Links 11/19/10

Senate panel approves website shut-down bill ITWorld

Insurers Test Data Profiles to Identify Risky Clients Wall Street Journal. Consider:

A life insurer might want to scrutinize an applicant who reports no family history of cancer, but indicates online an affinity with a cancer-research group, says Mike Fitzgerald, a Celent senior analyst.

This looks like guilt by association. Join a cancer support group on behalf of a significant other and you get tarred too.

The Story Behind Obama’s Remarks on FDR Tom Ferguson, New Deal 2.0

The IMF Could Not See the Housing Bubble That Wrecked the Economy, Wants Countries to Reduce their Deficits More Quickly Dean Baker

A Hedge Fund Republic? Nicholas Kristof, New York Times (hat tip reader May S)

Grand Delusions: The Regressive Results of Progressive Markets Chris Floyd

Banks accused of deceiving Nama Irish Times (hat tip reader Swedish Lex)

Caixin Online: China’s inflation data inaccurate MarketWatch. Quelle surprise!

Prime U.S. Mortgage Foreclosures Increase to Record Bloomberg

Bernanke Translated David Wessel, Wall Street Journal

The Most Cost-Effective, Shadow Bailout of Wall Street: $30M Mike Konczal (hat tip Richard Smith)

What happens if Chinese growth slows? Michael Pettis. Persuasive.

Antidote du jour:

Picture 52

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  1. attempter

    Re the Internet assault bill:

    “IP” is one of the most malevolent Trojan horses of the neoliberal assault, one of the most insidious ways the feudalists will try to enforce their calcified oligopolies and bury us alive.

    Here’s one example:

    IP, like everything else, is not meant to promote innovation but to strangle it. Just look at the results. There’s no sector where IP law is opening doors rather than shutting them.

    Just like with the “Patriot” Act and the “war on terror”, none of which was ever about terrorists but rather about power, so this bill has nothing to do with fostering innovation and protecting real intellectual property (anybody wanna bet on whether it’ll be invoked against the website of a big corporation accused of stealing from a small innovator?), but with imposing censorship on the Internet. It’ll be a bludgeon wielded by a government thug at the direction of his corporate masters.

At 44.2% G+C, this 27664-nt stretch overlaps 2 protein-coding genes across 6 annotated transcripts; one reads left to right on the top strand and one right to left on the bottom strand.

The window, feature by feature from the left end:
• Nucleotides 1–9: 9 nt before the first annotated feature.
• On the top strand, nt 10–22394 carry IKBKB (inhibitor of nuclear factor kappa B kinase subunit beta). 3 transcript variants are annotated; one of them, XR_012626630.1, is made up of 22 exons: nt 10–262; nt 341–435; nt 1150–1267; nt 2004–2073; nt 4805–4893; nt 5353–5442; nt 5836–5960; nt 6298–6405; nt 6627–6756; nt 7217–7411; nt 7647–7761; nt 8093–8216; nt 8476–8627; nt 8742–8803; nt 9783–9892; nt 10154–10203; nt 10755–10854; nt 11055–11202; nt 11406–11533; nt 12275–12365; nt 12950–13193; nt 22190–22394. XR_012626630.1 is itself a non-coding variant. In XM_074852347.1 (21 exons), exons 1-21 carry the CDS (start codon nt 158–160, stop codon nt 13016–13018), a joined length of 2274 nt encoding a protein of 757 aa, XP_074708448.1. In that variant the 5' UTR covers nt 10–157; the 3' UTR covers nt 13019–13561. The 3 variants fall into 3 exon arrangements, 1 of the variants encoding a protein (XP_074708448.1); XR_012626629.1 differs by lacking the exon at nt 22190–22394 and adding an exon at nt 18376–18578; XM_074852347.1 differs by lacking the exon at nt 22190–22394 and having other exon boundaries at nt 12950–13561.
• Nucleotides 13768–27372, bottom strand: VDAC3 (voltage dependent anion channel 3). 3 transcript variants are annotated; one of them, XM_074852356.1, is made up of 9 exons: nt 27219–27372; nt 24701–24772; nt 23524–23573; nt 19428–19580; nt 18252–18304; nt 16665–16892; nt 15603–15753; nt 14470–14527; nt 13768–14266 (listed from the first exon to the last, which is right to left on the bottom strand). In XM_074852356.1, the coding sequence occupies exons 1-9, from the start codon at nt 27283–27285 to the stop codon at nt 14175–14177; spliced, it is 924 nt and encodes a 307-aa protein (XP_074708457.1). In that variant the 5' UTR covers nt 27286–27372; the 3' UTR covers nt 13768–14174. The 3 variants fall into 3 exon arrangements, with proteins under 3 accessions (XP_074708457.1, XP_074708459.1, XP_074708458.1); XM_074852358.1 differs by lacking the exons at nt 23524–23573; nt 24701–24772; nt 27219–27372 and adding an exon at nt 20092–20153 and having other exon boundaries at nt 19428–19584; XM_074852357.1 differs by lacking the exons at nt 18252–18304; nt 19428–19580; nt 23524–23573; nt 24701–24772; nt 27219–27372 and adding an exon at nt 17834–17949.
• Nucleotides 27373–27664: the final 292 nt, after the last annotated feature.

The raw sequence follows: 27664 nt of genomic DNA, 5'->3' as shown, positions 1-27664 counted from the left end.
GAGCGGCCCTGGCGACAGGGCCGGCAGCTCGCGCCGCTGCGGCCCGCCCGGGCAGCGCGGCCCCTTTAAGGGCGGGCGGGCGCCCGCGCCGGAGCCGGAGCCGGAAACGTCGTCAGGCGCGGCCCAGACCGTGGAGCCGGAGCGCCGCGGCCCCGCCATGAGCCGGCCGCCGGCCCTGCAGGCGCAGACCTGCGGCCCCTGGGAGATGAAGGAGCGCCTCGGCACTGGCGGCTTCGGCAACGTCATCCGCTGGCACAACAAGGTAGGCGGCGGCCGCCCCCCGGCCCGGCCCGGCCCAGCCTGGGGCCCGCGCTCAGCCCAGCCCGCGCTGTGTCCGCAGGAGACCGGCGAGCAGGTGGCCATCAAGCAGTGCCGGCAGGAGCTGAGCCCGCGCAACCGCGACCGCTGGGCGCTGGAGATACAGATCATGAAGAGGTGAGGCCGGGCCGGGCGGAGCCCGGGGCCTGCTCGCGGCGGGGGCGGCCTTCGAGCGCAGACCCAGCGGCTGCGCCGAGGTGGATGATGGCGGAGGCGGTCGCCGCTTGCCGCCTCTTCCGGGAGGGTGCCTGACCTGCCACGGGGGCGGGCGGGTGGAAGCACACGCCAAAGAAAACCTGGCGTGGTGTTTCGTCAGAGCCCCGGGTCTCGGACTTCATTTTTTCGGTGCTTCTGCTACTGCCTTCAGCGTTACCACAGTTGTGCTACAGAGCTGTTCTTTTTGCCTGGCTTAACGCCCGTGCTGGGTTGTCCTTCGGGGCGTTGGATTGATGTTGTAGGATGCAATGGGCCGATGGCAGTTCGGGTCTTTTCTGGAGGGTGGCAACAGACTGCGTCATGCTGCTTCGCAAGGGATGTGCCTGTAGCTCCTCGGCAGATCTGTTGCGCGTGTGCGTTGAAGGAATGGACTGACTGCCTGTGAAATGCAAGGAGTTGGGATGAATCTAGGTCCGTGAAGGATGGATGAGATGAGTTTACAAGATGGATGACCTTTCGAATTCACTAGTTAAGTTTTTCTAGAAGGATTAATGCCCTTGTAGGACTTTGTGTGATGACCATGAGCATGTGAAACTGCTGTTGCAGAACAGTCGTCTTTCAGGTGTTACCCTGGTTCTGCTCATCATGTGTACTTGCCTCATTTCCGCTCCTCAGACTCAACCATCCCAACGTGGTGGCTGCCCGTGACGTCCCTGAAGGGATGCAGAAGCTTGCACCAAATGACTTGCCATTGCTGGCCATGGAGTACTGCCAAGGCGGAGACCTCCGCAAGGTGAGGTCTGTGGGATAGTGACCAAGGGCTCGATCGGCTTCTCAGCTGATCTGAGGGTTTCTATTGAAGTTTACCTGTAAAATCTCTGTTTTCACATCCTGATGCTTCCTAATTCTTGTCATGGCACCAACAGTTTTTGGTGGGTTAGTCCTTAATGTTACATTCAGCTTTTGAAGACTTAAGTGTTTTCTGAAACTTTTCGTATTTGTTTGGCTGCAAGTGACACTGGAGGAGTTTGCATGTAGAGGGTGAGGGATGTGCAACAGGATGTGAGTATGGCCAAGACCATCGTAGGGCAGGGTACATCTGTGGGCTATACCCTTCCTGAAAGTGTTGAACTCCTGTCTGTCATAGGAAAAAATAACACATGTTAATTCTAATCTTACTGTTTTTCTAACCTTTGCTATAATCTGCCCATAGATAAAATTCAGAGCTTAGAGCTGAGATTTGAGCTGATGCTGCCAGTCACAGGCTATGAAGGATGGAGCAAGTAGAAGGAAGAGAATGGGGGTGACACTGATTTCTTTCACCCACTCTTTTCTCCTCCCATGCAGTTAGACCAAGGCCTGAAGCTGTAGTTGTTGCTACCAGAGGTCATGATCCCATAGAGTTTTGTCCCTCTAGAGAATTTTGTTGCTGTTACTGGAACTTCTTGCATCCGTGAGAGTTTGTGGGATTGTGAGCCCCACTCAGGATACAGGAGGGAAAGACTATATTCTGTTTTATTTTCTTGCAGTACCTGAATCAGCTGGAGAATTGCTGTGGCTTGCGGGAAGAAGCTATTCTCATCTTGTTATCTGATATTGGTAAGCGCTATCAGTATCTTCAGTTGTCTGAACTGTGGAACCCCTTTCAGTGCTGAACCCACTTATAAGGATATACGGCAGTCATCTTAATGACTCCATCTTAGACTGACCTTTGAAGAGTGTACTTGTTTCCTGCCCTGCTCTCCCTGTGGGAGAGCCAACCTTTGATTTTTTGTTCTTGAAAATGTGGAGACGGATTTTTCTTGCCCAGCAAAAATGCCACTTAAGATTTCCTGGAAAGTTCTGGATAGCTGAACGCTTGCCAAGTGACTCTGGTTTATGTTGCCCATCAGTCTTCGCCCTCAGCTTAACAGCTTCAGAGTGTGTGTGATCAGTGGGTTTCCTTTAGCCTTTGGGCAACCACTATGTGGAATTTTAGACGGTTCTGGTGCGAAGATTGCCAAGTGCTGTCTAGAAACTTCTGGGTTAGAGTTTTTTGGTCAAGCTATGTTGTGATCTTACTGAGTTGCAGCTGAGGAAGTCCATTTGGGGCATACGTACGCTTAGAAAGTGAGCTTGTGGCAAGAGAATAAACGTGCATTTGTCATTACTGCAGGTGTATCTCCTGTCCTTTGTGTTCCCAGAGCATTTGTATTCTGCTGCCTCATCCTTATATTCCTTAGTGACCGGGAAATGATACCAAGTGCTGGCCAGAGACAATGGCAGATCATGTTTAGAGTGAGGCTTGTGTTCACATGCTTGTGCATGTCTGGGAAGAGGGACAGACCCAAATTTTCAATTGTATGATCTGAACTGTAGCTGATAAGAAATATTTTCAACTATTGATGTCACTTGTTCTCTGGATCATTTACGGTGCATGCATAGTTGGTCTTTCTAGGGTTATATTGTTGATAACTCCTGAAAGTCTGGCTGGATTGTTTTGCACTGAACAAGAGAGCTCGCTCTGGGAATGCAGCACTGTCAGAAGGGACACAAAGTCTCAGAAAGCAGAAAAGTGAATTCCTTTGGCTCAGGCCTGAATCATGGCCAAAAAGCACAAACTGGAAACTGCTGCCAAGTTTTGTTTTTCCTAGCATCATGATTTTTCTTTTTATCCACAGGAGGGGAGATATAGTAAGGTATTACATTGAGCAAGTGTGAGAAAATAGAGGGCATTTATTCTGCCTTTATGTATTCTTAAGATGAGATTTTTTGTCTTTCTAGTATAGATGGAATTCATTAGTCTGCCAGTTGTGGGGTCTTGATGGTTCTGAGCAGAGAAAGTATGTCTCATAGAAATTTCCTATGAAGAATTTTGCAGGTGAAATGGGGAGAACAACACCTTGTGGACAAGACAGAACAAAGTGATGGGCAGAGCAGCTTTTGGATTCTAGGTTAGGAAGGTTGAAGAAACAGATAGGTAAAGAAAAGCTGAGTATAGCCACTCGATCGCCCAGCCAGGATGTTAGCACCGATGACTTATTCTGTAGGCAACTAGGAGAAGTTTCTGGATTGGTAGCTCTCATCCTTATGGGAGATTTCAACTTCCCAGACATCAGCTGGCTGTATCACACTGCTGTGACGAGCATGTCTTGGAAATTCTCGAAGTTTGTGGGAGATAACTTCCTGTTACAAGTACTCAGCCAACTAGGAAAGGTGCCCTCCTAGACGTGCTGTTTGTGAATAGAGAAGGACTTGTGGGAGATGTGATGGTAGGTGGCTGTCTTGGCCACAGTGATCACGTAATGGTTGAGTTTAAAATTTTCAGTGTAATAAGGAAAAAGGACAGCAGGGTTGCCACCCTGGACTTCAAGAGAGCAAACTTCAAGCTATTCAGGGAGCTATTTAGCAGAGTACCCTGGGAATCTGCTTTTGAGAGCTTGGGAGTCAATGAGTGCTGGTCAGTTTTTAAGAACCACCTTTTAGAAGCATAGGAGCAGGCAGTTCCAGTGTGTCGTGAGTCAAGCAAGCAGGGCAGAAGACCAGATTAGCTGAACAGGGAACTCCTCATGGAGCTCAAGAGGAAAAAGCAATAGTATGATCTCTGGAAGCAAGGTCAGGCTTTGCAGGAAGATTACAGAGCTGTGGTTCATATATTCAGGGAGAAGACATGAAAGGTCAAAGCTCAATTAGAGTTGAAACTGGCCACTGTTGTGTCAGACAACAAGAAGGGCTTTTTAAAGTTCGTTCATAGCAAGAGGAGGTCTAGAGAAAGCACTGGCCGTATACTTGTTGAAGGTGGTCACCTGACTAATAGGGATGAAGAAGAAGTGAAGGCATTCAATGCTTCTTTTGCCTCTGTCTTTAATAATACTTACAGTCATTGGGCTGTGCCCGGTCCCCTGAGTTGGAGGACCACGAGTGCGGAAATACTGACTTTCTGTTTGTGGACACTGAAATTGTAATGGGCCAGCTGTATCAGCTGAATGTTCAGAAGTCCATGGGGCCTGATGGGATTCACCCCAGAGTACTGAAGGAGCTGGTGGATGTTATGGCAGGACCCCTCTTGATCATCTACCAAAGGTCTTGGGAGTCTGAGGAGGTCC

If we’re going to fight for our freedom and economic self-determination, one prerequisite is that we reject the existing “IP” regime in toto, in principle. There’s no way in which it operates to the benefit of individual and small group creators. It operates completely to the benefit of corporate and government power, against those would-be creators.

    (But I suppose here’s yet another issue where there’s lots of identifying-against-one’s-interest nonsense.)

  2. Richard Kline

    Nick Kristoff actually making _sense_? Who knew that that was even possible?? Maybe he had some lolly in with Madoff that won’t be coming home again. Just a thought . . . .

  3. Richard Kline

    Furry wide boy: “I was t-h-i-s close to putting it all in with Madoff, when I told myself, no, this just isn’t right. 13.5 a year’s too low, I’m going with Goldman’s hustle. And look at all those stupes over there drinkin’ their own piss now who took the steady money *hah-hah-hah-hah* Trust your gut, is what I say.”

  4. Jim

    “Senate panel approves website shut-down bill” ITWorld

    This website shutdown bill is very disturbing. I can imagine they will be able to shutdown and control just about any website. Looks like the US is taking a page out of Chinas book….

    1. Paul Repstock

      Yep. And the violation don’t ven need to be proven..Only “believed” to be infringing.

      Wow..there’s an open door…And another unanamous vote (19-0)..And Mr. Obama decries partisan politics??

    2. Ming

      Concerning the article on sitting down websites … It’s
      concern is toward ‘copyright’ material…which these days are movies, music, and books.

      What this means is that everyone should proceed to download their desired Free music, movies, and pornography right now…. Before the Internet police shut it down.

      1. Jim

        I’m sorry, but that sounds like a politcal talking point form fox or something.

        The reality is the government will abuse this law to shut down internet forums that expose all the lies by Monsanto, the centers for disease control, drug companies, and Elites that have been able to keep everybody in the dark until the invention of the internet.

        1. Chris

          Yeah, I think you’re right. Give this government an inch and it will take a mile. The FBI has already proven it with the patriot act, using their new superpowers to bust people on drug offenses instead.